On Dreaming

Dreaming is a natural activity of the psyche that takes place during sleep. While we are asleep the body rests and refills itself with energy.

Jung hypothesized that dreams are not produced by the cortex, which is inactive during sleep, but by the sympathetic nervous system which functions at all times. His position was later confirmed by scientific research.

Sleep is a response to natural cycles of the brain’s activity, and is composed of two physiological phases:

  • Non Rapid Eye Movement (NREM) or slow sleep in which the rhythms of breathing, of the heart rate and of the blood flow are reduced.
  • Rapid Eye Movement (REM) or paradoxical sleep in which the eyes move rapidly. In general, dreams take place during this phase.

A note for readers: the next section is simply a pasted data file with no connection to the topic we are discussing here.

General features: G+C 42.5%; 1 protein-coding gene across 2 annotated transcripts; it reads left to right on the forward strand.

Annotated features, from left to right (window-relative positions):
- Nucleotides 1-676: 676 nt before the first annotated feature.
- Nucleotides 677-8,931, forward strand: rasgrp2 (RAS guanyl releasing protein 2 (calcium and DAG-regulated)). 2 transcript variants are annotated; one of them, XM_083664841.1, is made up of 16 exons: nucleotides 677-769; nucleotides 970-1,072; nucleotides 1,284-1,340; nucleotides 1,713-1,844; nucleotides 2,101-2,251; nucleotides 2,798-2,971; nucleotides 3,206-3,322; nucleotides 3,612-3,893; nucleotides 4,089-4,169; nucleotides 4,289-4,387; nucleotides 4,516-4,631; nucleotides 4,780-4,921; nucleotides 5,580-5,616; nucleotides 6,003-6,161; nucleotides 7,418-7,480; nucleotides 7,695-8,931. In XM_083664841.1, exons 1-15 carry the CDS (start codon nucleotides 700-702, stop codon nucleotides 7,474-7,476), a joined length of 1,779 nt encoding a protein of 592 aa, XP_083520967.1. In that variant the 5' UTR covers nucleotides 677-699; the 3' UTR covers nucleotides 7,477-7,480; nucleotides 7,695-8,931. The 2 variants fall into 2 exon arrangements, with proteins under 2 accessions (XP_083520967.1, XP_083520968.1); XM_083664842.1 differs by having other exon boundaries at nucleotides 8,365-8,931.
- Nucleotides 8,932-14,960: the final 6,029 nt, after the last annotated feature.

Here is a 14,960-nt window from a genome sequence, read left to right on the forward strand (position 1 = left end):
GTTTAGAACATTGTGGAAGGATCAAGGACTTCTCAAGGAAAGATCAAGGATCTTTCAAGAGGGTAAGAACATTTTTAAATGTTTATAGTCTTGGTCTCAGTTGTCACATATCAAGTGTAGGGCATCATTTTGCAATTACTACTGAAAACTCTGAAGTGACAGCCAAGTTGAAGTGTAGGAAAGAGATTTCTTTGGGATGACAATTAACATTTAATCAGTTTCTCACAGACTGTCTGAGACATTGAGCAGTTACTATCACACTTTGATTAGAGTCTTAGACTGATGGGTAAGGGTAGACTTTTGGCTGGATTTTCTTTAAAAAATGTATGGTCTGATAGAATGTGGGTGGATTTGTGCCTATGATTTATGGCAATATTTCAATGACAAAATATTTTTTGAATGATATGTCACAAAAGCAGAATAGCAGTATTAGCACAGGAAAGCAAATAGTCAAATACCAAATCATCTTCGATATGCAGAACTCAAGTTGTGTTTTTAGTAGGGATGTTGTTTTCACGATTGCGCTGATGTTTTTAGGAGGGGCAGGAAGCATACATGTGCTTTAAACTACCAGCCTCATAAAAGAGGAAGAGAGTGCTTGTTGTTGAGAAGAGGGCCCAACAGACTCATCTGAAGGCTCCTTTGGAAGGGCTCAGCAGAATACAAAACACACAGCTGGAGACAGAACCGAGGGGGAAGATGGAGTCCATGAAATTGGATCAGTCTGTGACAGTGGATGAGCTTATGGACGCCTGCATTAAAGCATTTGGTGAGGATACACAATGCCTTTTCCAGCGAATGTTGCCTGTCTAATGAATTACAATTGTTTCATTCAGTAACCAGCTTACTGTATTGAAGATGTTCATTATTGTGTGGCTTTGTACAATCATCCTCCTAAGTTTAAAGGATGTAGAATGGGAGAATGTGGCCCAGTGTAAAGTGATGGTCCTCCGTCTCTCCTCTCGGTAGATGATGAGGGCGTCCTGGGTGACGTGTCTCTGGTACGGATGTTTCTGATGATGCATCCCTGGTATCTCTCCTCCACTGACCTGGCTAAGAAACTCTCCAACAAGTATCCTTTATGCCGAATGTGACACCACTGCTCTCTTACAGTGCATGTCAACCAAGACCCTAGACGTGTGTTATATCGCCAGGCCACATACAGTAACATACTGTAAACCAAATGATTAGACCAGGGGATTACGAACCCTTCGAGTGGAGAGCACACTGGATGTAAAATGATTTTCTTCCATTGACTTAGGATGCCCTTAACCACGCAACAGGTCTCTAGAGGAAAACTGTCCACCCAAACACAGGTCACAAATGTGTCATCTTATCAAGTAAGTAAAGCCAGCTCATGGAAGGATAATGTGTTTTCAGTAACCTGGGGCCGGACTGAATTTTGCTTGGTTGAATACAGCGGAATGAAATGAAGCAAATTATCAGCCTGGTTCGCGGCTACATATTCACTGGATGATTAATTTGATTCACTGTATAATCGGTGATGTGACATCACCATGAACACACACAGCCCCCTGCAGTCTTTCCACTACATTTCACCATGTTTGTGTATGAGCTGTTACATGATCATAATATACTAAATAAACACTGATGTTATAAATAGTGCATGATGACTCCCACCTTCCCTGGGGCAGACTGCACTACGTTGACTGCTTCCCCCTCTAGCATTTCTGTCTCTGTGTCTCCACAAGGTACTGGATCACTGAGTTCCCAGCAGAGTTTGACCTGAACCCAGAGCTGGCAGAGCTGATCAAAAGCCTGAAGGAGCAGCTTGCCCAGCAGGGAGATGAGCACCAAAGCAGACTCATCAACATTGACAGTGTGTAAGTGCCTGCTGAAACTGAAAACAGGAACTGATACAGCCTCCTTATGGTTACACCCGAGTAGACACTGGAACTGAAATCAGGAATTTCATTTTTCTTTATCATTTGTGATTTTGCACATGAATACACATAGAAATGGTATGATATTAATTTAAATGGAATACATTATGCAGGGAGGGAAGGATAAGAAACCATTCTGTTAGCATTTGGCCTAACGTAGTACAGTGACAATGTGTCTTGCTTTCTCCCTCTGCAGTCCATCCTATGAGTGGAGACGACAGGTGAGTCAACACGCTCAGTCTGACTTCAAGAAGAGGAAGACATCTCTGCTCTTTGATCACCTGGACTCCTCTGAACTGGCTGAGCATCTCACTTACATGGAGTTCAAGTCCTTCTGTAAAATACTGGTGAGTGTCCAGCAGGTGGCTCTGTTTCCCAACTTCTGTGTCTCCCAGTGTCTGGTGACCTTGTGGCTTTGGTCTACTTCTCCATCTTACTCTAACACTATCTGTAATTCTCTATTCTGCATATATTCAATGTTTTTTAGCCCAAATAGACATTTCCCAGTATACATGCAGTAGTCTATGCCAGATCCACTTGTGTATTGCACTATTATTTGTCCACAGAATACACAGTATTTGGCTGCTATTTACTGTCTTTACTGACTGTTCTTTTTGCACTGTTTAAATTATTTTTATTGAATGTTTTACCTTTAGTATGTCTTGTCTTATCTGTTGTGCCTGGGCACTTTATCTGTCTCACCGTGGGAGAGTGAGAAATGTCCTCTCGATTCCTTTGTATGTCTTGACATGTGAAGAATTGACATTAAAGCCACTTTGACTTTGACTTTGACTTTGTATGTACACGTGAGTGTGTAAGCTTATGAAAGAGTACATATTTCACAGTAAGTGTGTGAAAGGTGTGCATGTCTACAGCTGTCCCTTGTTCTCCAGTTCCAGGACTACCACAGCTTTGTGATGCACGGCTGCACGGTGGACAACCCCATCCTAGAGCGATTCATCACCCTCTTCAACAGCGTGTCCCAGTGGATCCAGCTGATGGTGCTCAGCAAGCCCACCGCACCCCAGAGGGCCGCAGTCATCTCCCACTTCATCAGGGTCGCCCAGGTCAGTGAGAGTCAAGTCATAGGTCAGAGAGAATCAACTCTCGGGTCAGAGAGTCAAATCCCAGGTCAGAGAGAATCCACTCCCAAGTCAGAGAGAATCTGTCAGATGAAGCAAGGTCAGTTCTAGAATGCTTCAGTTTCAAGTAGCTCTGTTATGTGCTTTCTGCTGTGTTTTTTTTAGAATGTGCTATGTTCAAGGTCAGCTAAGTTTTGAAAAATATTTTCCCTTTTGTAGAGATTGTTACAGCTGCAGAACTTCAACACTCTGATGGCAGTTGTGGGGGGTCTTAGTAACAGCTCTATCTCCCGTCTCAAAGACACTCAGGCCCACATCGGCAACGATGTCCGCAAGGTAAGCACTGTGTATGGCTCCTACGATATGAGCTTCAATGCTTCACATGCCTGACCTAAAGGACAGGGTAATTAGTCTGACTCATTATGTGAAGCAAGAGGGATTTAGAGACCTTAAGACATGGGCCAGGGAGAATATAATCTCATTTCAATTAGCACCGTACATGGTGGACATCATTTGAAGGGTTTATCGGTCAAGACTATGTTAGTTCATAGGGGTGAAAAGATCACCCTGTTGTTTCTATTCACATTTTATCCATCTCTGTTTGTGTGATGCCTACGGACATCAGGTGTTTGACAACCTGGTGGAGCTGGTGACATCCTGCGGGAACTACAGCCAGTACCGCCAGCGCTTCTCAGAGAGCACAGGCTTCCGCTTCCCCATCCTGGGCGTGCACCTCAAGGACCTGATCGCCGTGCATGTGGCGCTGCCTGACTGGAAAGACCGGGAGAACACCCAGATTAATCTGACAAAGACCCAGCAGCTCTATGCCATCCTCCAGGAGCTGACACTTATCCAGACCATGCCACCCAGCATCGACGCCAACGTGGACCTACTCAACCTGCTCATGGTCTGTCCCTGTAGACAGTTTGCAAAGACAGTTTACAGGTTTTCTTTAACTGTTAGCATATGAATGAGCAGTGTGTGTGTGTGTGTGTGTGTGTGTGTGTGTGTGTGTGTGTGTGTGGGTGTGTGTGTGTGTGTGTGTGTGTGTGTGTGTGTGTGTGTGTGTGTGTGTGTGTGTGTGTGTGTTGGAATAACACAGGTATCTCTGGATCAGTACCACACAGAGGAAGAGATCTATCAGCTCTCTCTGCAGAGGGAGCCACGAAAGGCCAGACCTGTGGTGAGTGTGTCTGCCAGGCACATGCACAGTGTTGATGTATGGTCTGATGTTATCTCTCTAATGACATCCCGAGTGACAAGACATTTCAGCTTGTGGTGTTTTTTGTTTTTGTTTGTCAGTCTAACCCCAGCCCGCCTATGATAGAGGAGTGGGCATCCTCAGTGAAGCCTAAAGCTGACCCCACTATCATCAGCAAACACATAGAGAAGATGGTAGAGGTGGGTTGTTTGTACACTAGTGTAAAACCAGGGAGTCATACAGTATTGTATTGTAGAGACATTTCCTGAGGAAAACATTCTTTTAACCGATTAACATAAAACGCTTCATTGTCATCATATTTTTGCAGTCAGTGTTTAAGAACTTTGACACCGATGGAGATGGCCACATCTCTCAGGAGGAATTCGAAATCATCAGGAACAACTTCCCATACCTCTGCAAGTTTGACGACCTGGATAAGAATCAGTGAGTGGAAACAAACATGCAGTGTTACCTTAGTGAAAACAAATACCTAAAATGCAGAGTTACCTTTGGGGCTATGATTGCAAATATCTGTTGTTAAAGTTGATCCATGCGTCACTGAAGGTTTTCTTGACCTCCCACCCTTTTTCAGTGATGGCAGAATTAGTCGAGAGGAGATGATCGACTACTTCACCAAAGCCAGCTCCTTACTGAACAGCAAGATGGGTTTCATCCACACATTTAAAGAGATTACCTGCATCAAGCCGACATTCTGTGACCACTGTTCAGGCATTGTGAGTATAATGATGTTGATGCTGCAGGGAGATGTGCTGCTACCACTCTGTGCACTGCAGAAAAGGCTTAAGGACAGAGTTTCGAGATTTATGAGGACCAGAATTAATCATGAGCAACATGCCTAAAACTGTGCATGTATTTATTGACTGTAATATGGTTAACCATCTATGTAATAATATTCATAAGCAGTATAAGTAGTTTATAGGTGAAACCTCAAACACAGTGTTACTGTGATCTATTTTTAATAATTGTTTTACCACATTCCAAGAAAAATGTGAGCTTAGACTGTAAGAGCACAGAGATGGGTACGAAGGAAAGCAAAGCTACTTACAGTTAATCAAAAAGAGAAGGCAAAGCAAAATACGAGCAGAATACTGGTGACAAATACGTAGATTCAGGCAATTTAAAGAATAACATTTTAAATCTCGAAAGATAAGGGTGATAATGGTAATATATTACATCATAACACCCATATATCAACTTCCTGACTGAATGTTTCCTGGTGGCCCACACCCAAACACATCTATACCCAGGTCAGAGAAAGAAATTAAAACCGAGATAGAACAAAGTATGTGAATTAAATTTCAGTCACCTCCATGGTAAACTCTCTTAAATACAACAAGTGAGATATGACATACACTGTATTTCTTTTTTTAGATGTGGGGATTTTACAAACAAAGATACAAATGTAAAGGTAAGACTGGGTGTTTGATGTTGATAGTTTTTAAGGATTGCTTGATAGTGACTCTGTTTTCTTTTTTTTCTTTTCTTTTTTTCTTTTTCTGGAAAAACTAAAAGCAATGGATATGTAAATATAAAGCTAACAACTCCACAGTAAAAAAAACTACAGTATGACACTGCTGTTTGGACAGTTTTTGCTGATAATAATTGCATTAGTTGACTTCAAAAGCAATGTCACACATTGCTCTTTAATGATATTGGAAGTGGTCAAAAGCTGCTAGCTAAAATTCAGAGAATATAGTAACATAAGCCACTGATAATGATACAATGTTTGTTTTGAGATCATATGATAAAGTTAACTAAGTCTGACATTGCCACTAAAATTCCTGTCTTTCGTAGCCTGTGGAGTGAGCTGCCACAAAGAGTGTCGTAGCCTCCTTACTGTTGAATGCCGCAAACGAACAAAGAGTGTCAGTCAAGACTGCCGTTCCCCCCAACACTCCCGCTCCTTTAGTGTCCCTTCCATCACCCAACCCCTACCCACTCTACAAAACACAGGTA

Sleep Cycles

Sleep Cycles

The dream is a vital phenomenon whose roots originate in deep physiological processes that remain unexplained. We do not know how a dream penetrates consciousness or how unconscious elements are translated into dreams. We know only the images contained in dreams resulting from these unknown processes.

As explained in “About Neuroscience,” the brain not only thinks in images, it also synthesizes information it receives. In the vast majority of cases, it is simply impossible for the ego to process logically what the brain produces. That is why it is exceedingly difficult for the ego to understand the meaning of a dream.

Some say: “I never dream,” but that is incorrect. Because dreaming is a spontaneous activity of the psyche, every human being has dreams even if the dreamer does not remember them.